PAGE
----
My name is E. Salvador Chapman and I was born in a bathtub during the middle of a war. It’s not true; (I have no idea where I was born) but that’ s a story I tell. I enjoy creating stories; anecdotes which captivate; anecdotes which question; anecdotes that inspire.

I was born in El Salvador during a time of civil war and deposited at an orphanage shortly thereafter. I was adopted by a wonderful Caucasian family from New Hampshire. My formative years in New Hampshire were full of white people telling me how special I was in attempt to let me know being dark-skinned in the land of monochromatic opposites was ok. In New Hampshire the non-Caucasian representation is about 6 people, never mind the Indigenous representation is all but non-existent. I understood early on my difference was a unique strength, but that difference would also be a detriment. I created stories growing up as a way of connecting, recapturing and encouraging myself.

I am a playwright/creative non-fiction auteur who loves to challenge perspectives. I aim to create stories that bolster Native American voices while bringing to light cultural sensitives. Education is important, but equally important are authentic points of view, positive or negative, which contain the spectrum of human existence. It is within these common human spectrums understanding takes place.

As a playwright I focus on three types of storytelling: Ceremonial Theater, a Native American style of theater; speculative fiction, creating worlds of alternate realities/existences; and comedic human realities. While considered non-traditional in theatrical practices, Native American storytelling is rooted in theatrical traditions, or I should say, theatrical traditions are rooted in Indigenous storytelling. As an Indigenous storyteller and a historian of theatre, I love fusing traditional and contemporary ideas to create something different … something unique … for me, something special.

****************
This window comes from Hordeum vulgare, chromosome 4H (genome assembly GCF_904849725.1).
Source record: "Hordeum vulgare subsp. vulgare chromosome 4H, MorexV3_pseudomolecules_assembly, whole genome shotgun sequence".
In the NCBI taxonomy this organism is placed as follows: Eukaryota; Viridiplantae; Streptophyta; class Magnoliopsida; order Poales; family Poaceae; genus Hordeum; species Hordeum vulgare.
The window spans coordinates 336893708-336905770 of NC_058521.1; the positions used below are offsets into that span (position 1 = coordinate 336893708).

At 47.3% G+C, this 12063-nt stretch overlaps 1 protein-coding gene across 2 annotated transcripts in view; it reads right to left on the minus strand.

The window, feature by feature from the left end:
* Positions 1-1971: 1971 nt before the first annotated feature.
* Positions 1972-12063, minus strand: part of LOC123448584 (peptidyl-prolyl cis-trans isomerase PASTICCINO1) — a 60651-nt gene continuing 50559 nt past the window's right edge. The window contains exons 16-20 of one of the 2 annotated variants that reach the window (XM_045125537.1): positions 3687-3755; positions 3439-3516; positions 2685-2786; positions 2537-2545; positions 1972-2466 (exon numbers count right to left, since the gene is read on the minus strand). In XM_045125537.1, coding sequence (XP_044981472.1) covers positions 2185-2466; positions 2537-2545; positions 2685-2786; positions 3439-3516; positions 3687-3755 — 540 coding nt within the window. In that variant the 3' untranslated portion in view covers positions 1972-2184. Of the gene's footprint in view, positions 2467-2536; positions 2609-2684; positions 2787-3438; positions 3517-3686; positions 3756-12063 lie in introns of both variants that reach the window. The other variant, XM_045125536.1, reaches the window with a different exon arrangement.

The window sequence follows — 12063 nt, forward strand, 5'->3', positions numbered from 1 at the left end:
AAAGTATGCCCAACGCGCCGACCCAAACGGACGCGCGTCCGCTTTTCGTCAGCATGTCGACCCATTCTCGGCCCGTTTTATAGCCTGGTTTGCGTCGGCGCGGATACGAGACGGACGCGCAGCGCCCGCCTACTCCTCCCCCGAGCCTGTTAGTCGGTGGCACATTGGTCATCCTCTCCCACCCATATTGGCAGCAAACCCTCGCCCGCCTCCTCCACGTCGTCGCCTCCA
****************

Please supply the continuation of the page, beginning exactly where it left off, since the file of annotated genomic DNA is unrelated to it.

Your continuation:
I infuse within my stories Native American issues, audience participation/interaction and unexpected surprises. Theater does not need to only be a spectator activity; Theater can be an inclusive idea swirling the audience into the story instead of letting them be passive voyeurs. Technology has allowed us to find alternate means of connection, why can’t the Theater use these similar types of ideas to enhance the experience? I enjoy pushing expectations and boundaries to captivate and entertain.

As I grow as a playwright and artist I strive to keep my Native American community at the heart of my work. I challenge myself to include the Native perspective without sounding maudlin or pedantic. I want people to enjoy themselves within the theatrical experience but also learn something along the way. Plus, I just need more places where I can include references to raccoons, the music of Yes, and Irene Bedard. We could all use more Irene Bedard in our lives.